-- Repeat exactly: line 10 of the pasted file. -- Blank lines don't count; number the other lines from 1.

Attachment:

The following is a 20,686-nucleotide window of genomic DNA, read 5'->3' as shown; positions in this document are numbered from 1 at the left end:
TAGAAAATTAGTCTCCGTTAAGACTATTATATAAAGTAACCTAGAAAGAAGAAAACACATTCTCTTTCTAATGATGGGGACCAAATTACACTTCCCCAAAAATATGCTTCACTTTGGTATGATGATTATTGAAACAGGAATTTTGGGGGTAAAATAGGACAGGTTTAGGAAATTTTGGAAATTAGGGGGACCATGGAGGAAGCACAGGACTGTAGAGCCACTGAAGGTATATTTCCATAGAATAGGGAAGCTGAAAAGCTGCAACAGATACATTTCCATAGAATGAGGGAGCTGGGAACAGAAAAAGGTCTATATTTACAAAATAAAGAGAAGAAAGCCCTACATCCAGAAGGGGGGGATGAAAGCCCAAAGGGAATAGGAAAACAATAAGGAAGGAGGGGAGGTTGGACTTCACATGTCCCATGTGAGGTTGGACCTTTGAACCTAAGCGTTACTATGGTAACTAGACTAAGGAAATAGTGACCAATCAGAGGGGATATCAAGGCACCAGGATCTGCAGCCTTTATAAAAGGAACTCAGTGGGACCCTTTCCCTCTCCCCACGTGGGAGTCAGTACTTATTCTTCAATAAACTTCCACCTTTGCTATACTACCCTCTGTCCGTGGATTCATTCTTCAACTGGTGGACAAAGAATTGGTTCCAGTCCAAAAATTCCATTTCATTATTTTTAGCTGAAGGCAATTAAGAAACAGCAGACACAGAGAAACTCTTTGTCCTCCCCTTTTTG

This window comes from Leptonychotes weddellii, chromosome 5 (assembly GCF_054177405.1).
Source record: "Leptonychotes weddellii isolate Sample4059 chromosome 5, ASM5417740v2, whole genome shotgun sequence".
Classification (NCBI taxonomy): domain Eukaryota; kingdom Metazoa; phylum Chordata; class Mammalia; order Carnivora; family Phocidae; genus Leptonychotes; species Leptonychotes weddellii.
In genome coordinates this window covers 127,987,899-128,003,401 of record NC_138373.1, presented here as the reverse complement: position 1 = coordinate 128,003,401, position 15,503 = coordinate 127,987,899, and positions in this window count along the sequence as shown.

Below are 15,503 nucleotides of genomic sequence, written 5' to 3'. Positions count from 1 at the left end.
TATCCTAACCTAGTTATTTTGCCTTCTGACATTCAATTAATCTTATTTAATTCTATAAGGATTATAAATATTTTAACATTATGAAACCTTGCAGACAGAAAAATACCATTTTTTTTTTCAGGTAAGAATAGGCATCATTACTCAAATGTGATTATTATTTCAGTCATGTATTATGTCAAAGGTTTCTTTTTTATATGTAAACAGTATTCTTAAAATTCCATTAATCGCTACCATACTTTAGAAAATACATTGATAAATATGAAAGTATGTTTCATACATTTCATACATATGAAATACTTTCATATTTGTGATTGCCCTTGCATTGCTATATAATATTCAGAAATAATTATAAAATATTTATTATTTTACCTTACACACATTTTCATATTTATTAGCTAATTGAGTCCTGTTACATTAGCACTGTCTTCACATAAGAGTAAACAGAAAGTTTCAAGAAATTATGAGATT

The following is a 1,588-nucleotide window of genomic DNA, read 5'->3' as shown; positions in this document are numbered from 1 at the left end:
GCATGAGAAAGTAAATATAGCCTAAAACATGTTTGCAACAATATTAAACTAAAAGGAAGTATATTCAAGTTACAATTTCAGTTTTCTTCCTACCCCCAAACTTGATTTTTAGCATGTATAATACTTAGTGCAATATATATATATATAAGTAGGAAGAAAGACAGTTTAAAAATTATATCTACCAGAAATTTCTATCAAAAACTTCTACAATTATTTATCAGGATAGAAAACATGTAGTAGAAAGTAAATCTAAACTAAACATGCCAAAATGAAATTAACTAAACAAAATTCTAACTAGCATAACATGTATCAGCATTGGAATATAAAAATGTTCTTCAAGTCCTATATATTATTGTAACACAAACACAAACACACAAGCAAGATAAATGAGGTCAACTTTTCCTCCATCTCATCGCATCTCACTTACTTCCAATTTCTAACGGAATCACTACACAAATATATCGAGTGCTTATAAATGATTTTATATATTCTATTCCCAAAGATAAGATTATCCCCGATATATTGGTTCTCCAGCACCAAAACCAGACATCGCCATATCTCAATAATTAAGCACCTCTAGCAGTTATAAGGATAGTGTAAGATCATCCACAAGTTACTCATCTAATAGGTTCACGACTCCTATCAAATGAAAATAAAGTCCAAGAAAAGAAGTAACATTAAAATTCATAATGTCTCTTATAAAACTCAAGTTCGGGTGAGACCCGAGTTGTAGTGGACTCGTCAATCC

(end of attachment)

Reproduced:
GCATGAGAAAGTAAATATAGCCTAAAACATGTTTGCAACAATATTAAACTAAAAGGAAGTATATTCAAGTTACAATTTCAGTTTTCTTCCTACCCCCAAACTTGATTTTTAGCATGTATAATACTTAGTGCAATATATATATATATAAGTAGGAAGAAAGACAGTTTAAAAATTATATCTACCAGAAATTTCTATCAAAAACTTCTACAATTATTTATCAGGATAGAAAACATGTAGTAGAAAGTAAATCTAAACTAAACATGCCAAAATGAAATTAACTAAACAAAATTCTAACTAGCATAACATGTATCAGCATTGGAATATAAAAATGTTCTTCAAGTCCTATATATTATTGTAACACAAACACAAACACACAAGCAAGATAAATGAGGTCAACTTTTCCTCCATCTCATCGCATCTCACTTACTTCCAATTTCTAACGGAATCACTACACAAATATATCGAGTGCTTATAAATGATTTTATATATTCTATTCCCAAAGATAAGATTATCCCCGATATATTGGTTCTCCAGCACCAAAACCAGACATCGCCATATCTCAATAATTAAGCACCTCTAGCAGTTATAAGGATAGTGTAAGATCATCCACAAGTTACTCATCTAATAGGTTCACGACTCCTATCAAATGAAAATAAAGTCCAAGAAAAGAAGTAACATTAAAATTCATAATGTCTCTTATAAAACTCAAGTTCGGGTGAGACCCGAGTTGTAGTGGACTCGTCAATCC